Apryl Brown says she had always been teased about having a flat butt when she was a kid. As an adult, she decided to do something about it. Unfortunately, the fillers that were injected into her buttocks cost Brown her arms, her legs, and the flesh around her posterior. The fillers also almost killed her.
In 2004 Brown was a successful hairstylist. When she mentioned to a client that she'd like to get a better-looking butt, the client offered to help Brown at a reduced price, which was a seductive proposition. Brown went to two sessions before she realized that she was making a mistake.
"A voice just came to me like, 'What are you doing? Are you serious? You are going to allow somebody to inject something into your body and you have no idea what it is.' " Brown decided that day to stop doing the treatments and never went back.
According to The American Society of Plastic Surgeons, more and more people are making the mistake of getting cosmetic procedures at back-alley clinics and even buying the supplies for their desired procedures online, injecting themselves with ingredients they know nothing about and have no training in administering. For these consumers, the lower price point is attractive, but the result can be devastating. Some individuals are turning to plastic surgeons only to correct the mistakes that they've made by trying to give themselves surgical cosmetic enhancements at home. Dr. Richard Glogau, a clinical professor of dermatology at the University of California, San Francisco says that being able to shop online has given consumers the misguided notion that they can purchase the same fillers as legitimate medical doctors.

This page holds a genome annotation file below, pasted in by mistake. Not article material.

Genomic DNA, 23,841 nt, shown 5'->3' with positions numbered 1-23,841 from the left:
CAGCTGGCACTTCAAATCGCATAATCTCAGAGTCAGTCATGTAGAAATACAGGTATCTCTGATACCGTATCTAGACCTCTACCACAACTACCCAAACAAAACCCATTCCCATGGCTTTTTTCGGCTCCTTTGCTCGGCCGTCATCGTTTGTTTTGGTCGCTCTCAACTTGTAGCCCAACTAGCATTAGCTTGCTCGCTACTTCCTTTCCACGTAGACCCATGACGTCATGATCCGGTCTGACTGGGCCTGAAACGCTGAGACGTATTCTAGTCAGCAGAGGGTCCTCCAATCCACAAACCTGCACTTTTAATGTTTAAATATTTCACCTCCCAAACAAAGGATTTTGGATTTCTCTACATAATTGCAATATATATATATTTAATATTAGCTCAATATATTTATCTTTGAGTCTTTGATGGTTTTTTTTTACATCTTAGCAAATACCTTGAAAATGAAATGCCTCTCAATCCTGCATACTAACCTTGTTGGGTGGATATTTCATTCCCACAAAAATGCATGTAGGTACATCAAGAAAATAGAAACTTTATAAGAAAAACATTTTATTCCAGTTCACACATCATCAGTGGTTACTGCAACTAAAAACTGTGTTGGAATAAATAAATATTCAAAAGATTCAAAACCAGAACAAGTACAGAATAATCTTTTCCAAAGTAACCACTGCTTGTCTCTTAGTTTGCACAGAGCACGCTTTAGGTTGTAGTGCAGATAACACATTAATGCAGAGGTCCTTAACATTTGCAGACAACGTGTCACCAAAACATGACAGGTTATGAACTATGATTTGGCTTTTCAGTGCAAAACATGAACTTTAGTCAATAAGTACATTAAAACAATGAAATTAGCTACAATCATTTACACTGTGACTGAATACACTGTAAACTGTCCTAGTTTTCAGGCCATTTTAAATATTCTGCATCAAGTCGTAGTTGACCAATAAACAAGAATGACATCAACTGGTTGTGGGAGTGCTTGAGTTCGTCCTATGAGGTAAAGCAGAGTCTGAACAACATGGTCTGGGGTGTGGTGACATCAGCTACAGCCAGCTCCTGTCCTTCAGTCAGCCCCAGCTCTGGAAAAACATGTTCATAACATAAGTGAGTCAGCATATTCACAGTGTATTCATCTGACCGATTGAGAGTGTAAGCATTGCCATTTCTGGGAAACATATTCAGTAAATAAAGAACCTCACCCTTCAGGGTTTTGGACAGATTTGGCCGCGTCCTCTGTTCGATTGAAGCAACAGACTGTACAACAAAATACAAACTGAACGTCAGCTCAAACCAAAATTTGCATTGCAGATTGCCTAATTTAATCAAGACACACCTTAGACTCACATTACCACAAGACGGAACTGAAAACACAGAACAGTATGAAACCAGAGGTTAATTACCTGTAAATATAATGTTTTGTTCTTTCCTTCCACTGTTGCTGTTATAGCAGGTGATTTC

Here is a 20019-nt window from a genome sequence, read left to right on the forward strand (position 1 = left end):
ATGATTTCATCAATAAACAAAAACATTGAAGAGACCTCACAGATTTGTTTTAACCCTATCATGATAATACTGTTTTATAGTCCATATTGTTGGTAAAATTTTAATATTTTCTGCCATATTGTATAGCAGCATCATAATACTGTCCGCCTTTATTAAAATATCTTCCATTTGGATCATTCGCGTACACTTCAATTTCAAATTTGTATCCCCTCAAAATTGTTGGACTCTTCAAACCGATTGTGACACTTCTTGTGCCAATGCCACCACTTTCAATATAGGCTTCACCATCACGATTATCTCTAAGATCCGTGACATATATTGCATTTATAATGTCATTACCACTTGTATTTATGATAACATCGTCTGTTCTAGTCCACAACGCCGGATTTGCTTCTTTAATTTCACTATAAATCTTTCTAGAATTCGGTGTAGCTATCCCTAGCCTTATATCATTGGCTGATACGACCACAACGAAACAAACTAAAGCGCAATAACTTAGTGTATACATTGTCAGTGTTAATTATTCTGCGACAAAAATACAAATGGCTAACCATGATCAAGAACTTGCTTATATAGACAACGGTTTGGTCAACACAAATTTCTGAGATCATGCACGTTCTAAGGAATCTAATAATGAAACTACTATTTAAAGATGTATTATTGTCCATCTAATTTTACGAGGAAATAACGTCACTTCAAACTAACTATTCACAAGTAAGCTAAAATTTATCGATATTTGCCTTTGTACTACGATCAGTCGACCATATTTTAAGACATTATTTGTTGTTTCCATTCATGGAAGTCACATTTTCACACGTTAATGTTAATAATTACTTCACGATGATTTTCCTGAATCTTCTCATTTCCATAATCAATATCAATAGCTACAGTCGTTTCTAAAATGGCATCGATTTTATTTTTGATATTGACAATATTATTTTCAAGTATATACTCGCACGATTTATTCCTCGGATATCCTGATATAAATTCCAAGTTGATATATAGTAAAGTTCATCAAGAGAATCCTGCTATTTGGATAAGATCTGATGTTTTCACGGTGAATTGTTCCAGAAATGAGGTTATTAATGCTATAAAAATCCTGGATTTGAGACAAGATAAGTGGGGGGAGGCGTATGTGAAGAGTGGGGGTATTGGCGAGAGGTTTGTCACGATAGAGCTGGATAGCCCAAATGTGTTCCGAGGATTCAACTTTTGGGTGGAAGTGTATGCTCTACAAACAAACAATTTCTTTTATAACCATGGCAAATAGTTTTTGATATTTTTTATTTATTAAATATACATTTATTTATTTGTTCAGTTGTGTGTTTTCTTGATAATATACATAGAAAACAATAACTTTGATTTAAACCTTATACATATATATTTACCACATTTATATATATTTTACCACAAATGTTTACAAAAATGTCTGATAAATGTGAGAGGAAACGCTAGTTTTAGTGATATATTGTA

"If we live in a world where you buy your Manolo Blahniks shoes at Neiman Marcus or you can buy them online at Zappos and it's the same shoe, I think you're expecting what you see on a website as full value and true."
Apryl Brown is living proof of the dangers of undergoing cosmetic procedures outside of a doctor's office. When her buttocks were tested, it was revealed that what she'd been injected with was bathroom caulk, which caused her flesh to harden and discolor. She was in pain for over five years. In 2010, a staph infection connected to the fillers landed her in the hospital where Brown's arms and legs had to be amputated. She's had to learn how to do everything over again and can live independently with the help of an aide.
According to WPTV 5, Brown isn't asking for pity. Instead, she's trying to spread the message that people should do their research before they decide to go under the syringe.
"All I would ask them to do is, when you have that first thought, make sure they have a second thought about it and do a little research. And if they still want to do it, go for it. They won't be blind sighted, saying, 'Oh, my God, I had no idea that a simple procedure like that can leave me with no hands, no feet and no butt cheeks.'"
Brown is also spreading the message that cosmetic surgery is not the answer. Her new mantra is "We are enough and we were made to be enough."
Images via Facebook